The measure sponsored by Rep. Greg Chaney, R-Caldwell, would effectively bar immigrant sanctuary-city policies and deny state sales tax revenue to any jurisdiction that adopted such a policy.
The bill was introduced in committee Monday. It follows a presidential executive order last week that threatens to deny federal funds to such jurisdictions.
“While Idaho is a wonderful place for refugees, immigrants of all types to move to, those that are seeking to avoid prosecution or deportation based on other criminal activities, we don’t want to become a magnet for those individuals,” Chaney said.
He said the bill does not seek to have local authorities police immigration violations.
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“Sanctuary city” is a term broadly applied to localities whose policies limit local cooperation with federal immigration enforcement. Four states, 364 counties and 39 U.S. cities have some version of a limitation, according to the Immigrant Legal Resources Center. Idaho has none; Boise city officials say they have no plans to take such a step.
“Idaho is recognized as one of the safest states in the nation and our local law enforcement does a superb job,” House Minority Leader Mat Erpelding said in a statement. “This bill is a solution in search of a problem and will further marginalize those members who work hard to support their families.”
The proposal comes at a time when the country has been deeply divided over immigration policy. Proponents argue that police departments that enforce immigration laws help prevent criminals from being released back in their neighborhoods. Critics counter that such efforts increase the chances of racial profiling and hurt building community trust in police.
Limiting sanctuary policies is not a new trend for many states, but Trump's latest executive orders have revived the movement. After three years of effort, GOP lawmakers in Texas are expected to pass a measure banning sanctuary cities this legislative session.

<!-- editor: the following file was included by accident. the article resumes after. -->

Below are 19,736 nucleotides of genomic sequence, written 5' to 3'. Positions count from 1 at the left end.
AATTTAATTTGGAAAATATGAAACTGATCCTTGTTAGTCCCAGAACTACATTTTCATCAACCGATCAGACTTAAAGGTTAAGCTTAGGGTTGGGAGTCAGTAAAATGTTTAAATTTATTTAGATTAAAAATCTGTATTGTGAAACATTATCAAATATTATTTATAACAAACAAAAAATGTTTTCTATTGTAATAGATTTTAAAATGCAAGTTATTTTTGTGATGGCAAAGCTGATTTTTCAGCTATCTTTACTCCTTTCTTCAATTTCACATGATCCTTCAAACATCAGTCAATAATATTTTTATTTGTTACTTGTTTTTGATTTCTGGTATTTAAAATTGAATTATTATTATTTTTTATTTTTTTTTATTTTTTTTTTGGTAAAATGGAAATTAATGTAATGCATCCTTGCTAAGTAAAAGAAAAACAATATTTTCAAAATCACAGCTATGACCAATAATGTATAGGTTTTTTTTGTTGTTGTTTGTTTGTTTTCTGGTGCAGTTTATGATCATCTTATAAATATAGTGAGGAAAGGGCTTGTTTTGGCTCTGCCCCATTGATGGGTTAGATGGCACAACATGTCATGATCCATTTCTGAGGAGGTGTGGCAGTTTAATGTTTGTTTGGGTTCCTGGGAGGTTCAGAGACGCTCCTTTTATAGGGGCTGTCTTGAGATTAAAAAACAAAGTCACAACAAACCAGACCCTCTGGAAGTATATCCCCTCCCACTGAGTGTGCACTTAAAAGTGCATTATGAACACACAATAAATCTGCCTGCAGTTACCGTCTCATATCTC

Similarly, statehouses in Arkansas, Oklahoma, Mississippi, Rhode Island and Pennsylvania have all introduced legislation this year seeking to ban cities or schools from breaking with federal immigration laws.
Those efforts have sparked counterprotests. An estimated 600 people flooded the Boise airport Sunday as part of the nationwide protest over Trump's executive order that suspended immigration from some Muslim countries.
Many of those same advocates filled every seat in the House State Affairs Committee on Monday and spilled into overflow rooms eager to show their discontent with the proposal.
The bill was introduced with only one Democratic lawmaker, Rep. Paulette Jordan, voting no. While no public testimony was heard, protesters said it was important to let lawmakers know that their constituents were watching.
“I’m fully supportive of local control, so I feel that cities, if they decide to have sanctuaries for immigrants, they should do so,” said Jordan, D-Plummer.
The proposal will return to the committee for a full hearing.
Idaho is home to roughly 95,000 immigrants, according to the nonprofit American Immigration Council. Meanwhile, 13.3 percent of the state's population is Hispanic or Asian.
“Agriculture is the backbone of many rural Idaho communities and this bill will cause local governments to target Latino’s unfairly,” Erpelding said. “We must focus on uniting all of our communities, not dividing them.”